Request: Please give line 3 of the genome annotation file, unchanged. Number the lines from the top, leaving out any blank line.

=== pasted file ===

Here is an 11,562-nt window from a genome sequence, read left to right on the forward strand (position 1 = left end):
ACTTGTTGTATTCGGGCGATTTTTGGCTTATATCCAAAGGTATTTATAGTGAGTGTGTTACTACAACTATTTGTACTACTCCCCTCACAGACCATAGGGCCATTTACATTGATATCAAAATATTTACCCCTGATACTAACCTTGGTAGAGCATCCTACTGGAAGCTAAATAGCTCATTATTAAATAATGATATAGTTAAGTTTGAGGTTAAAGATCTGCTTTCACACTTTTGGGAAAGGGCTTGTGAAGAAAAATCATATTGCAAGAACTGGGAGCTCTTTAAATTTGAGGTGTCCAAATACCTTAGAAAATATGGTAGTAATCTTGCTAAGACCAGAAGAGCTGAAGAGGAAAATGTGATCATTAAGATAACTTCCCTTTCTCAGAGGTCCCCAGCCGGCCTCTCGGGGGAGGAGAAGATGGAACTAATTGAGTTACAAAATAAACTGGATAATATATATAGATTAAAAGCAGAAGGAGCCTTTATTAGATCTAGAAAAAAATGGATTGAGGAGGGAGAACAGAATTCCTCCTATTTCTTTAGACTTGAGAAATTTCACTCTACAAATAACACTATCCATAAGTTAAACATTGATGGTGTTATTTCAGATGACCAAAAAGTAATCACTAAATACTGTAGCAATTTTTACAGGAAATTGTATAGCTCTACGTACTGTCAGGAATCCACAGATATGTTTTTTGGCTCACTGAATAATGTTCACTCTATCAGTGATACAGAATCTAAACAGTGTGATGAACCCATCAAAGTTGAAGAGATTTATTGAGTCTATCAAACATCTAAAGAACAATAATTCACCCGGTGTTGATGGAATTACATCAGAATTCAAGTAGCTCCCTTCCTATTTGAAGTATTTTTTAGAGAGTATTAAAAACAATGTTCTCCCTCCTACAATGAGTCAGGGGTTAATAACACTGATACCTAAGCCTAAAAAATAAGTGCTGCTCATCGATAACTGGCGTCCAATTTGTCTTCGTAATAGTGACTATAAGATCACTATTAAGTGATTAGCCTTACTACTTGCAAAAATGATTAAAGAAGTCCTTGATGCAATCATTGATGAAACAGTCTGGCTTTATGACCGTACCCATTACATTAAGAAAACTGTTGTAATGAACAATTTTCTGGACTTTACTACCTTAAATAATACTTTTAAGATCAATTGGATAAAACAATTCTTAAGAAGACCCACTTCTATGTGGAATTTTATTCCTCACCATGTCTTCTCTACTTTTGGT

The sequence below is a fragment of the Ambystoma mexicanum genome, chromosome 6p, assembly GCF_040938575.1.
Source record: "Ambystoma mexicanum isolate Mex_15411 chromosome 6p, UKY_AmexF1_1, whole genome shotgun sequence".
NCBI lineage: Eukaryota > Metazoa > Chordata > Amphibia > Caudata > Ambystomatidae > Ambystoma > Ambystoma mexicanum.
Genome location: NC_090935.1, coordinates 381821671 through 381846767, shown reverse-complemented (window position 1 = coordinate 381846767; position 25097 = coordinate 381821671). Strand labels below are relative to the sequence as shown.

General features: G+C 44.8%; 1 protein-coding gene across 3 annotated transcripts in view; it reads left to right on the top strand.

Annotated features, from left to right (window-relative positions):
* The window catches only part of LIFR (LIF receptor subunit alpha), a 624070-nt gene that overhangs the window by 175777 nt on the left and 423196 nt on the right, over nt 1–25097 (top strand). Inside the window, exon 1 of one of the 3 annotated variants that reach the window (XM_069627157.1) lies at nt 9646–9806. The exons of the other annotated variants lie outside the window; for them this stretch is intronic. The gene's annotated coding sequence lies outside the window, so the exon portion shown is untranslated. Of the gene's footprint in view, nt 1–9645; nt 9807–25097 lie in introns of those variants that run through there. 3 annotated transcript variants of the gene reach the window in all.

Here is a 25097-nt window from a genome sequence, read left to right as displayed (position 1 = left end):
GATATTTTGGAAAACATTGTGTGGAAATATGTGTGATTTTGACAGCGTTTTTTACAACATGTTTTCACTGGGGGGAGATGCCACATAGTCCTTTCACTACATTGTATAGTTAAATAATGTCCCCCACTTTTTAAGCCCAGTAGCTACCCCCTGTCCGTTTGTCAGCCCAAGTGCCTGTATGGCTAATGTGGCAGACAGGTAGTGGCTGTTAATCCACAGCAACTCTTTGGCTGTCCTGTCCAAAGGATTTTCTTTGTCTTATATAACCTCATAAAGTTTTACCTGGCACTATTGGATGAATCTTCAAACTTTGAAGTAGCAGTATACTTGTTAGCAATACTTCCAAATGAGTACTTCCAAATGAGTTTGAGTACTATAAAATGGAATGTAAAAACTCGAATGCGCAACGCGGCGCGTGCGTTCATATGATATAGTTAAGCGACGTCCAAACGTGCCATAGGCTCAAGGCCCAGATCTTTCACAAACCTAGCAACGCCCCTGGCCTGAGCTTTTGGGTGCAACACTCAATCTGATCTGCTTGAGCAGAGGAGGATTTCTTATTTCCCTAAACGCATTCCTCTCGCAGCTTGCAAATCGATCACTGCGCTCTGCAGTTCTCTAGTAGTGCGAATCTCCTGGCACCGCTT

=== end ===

The sequence below is a fragment of the Ambystoma mexicanum genome, chromosome 6p, assembly GCF_040938575.1.